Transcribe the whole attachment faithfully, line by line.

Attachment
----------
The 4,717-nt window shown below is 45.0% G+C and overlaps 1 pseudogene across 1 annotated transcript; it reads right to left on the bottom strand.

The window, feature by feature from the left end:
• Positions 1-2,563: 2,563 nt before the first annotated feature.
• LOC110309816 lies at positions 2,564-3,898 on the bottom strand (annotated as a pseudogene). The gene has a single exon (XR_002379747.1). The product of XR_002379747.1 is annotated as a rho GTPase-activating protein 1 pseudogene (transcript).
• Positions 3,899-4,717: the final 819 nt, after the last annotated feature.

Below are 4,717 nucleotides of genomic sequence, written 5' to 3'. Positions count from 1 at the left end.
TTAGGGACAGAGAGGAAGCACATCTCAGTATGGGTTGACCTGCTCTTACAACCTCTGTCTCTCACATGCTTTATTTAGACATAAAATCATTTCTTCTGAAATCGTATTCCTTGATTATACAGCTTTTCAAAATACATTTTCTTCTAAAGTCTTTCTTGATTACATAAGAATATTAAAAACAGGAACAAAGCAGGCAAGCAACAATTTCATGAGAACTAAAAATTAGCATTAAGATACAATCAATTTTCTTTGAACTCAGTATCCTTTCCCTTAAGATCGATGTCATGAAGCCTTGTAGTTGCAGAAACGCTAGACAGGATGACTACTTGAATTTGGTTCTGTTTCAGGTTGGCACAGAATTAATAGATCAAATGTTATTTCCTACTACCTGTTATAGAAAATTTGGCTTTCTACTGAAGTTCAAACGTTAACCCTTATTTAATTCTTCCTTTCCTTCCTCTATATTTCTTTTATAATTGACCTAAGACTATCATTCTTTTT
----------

The 4,717-nt window shown below is 45.0% G+C and overlaps 1 pseudogene across 1 annotated transcript; it reads right to left on the bottom strand.

The window, feature by feature from the left end:
• Positions 1-2,563: 2,563 nt before the first annotated feature.
• LOC110309816 lies at positions 2,564-3,898 on the bottom strand (annotated as a pseudogene). The gene has a single exon (XR_002379747.1). The product of XR_002379747.1 is annotated as a rho GTPase-activating protein 1 pseudogene (transcript).
• Positions 3,899-4,717: the final 819 nt, after the last annotated feature.

Below are 4,717 nucleotides of genomic sequence, written 5' to 3'. Positions count from 1 at the left end.
TTAGGGACAGAGAGGAAGCACATCTCAGTATGGGTTGACCTGCTCTTACAACCTCTGTCTCTCACATGCTTTATTTAGACATAAAATCATTTCTTCTGAAATCGTATTCCTTGATTATACAGCTTTTCAAAATACATTTTCTTCTAAAGTCTTTCTTGATTACATAAGAATATTAAAAACAGGAACAAAGCAGGCAAGCAACAATTTCATGAGAACTAAAAATTAGCATTAAGATACAATCAATTTTCTTTGAACTCAGTATCCTTTCCCTTAAGATCGATGTCATGAAGCCTTGTAGTTGCAGAAACGCTAGACAGGATGACTACTTGAATTTGGTTCTGTTTCAGGTTGGCACAGAATTAATAGATCAAATGTTATTTCCTACTACCTGTTATAGAAAATTTGGCTTTCTACTGAAGTTCAAACGTTAACCCTTATTTAATTCTTCCTTTCCTTCCTCTATATTTCTTTTATAATTGACCTAAGACTATCATTCTTTTT